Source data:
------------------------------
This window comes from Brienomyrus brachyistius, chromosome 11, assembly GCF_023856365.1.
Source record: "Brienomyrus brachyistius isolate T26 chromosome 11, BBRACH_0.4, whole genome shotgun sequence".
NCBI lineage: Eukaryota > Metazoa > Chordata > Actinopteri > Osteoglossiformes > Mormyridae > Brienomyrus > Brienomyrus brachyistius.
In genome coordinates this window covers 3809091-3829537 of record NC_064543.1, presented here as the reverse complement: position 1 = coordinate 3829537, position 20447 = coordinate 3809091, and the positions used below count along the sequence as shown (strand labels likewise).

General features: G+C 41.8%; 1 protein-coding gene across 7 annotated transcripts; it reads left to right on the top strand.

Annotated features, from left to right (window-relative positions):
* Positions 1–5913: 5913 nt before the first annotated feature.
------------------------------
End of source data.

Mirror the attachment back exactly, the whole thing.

This window comes from Brienomyrus brachyistius, chromosome 11, assembly GCF_023856365.1.
Source record: "Brienomyrus brachyistius isolate T26 chromosome 11, BBRACH_0.4, whole genome shotgun sequence".
NCBI lineage: Eukaryota > Metazoa > Chordata > Actinopteri > Osteoglossiformes > Mormyridae > Brienomyrus > Brienomyrus brachyistius.
In genome coordinates this window covers 3809091-3829537 of record NC_064543.1, presented here as the reverse complement: position 1 = coordinate 3829537, position 20447 = coordinate 3809091, and the positions used below count along the sequence as shown (strand labels likewise).

General features: G+C 41.8%; 1 protein-coding gene across 7 annotated transcripts; it reads left to right on the top strand.

Annotated features, from left to right (window-relative positions):
* Positions 1–5913: 5913 nt before the first annotated feature.